See the many resources and urls re framing in the Metaphor and Social Change section of this bibliography. There are also now innumerable articles available online about the newly popular topic of framing. Many of these cite additional framing resources, trainings, or organizations. A good way to find them is to search Google for ‘political framing guides’ or ‘issue framing.’
See also http://www.co-intelligence.org/ for a vast trove of valuable information on non-partisan framing and collective intelligence created or gathered by founder Tom Atlee.
Dunlap, Louise, Undoing the Silence: Six Tools for Social Change Writing, New Village Press, Oakland, CA, 2007, 229 pp.
Feldman, Jeffrey, Framing The Debate, Ig Publishing, Brooklyn, 2007, 201 pp.
Goffman, Erving, Frame Analysis, Northeastern University Press, Boston, 1971, 586 pp.
Hartmann, Thom, Cracking The Code, Berrett-Koehler, San Francisco, 2007, 227 pp.
Heath, Chip and Dan, Made to Stick, Random House, New York, 2007, 291 pp.
Iyengar, Shanto, ‘Speaking of Values: The Framing of American Politics,‘ Article 7, The Forum, Volume 3, Issue 3, 2005, 9 pages.
Luntz, Dr. Frank, Words That Work: It’s Not What You Say, It’s What People Hear, Hyperion, New York, 2007, 324 pages.
Reinsborough, Patrick, and Canning, Doyle, Re:Imagining Change, PM Press, Oakland, CA, 2010, 142 pp.
Tannen, Deborah, Framing in Discourse, Oxford University Press, New York, 1993, 263 pp.
Search the following for ‘framing messages’ or ‘political framing’ (or you will get blogging entries on house or picture framing):
Framing in social marketing:
Bray, Robert, Spin Works, Independent Media Institute, 2000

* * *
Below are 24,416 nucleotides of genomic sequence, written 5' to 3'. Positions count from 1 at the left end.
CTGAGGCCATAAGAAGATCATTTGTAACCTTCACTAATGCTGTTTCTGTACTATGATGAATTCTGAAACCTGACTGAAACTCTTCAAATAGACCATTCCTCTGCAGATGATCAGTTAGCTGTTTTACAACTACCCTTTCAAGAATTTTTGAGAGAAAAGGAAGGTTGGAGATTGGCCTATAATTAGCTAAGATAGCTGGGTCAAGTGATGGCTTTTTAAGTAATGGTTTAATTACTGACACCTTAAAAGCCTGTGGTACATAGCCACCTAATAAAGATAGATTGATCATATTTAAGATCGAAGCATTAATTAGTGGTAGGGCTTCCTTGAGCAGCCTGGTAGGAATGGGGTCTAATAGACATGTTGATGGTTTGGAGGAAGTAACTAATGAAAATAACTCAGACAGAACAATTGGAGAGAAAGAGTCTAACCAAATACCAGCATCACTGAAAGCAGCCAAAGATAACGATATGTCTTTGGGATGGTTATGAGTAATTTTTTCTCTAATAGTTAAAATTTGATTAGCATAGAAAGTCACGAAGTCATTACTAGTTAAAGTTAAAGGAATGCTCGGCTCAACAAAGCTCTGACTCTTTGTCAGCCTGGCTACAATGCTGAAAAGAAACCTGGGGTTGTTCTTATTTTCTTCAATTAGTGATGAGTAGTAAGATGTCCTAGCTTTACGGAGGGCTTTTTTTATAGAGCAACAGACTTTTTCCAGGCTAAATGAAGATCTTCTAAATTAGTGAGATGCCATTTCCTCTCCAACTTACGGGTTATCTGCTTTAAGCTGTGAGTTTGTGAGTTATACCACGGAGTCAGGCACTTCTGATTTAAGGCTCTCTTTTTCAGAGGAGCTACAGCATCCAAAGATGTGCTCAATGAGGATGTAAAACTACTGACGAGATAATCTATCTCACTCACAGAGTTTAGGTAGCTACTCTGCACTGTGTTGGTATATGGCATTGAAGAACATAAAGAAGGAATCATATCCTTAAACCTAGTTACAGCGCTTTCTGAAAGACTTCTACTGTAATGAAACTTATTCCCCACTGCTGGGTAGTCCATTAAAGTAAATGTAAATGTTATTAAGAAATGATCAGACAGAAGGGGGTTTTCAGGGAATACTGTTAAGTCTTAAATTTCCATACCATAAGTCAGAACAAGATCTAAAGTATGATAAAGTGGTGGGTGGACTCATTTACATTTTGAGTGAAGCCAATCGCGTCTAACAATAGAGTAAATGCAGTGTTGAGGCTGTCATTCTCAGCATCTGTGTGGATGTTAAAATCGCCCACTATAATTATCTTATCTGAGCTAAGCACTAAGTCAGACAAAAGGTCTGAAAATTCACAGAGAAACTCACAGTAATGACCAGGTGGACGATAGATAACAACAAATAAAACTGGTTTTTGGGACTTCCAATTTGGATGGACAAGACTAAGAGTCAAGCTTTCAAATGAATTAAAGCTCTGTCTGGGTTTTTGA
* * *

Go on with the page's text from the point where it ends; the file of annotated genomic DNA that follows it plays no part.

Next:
Minch, Holly, with Kim Haddow and Laura Sponara, Loud and Clear in An Election Year, The SPIN Project, 2004, 176 pp.
Search Amazon for their social marketing booklist.
Other Organizations that Offer Framing Advice or Expertise
Descriptions included below are from their home websites. Comments on especially valuable features of these sites are made from the MP’s point of view.
I. Berkeley Media Studies Group:
The Berkeley Media Studies Group helps health advocates raise their voices, break through the din and be heard at the time when it’s most important‚Äîwhen policy decisions are being made.
Some issue papers and working papers on health policy related topics are available on the site.
II. The Breakthrough Institute:
This organization focuses on new approaches to framing for environmental issues. Its multi-stakeholder approach is based on the work of Ted Nordhaus and Michael Shellenberger, among others.
III. The UCLA Center for Communications and Community
The Center for Communications and Community (C3) is a journalism, research, and training institution working at the intersection of communications, race, and community transformation. The Center seeks to fill the void that exists between grassroots practitioners, the non-profit sector, media research scholars, working journalists, and policymakers interested in community development.
This site has an excellent Toolbox section covering communication terms and concepts.
IV. Communications Consortium Media Center: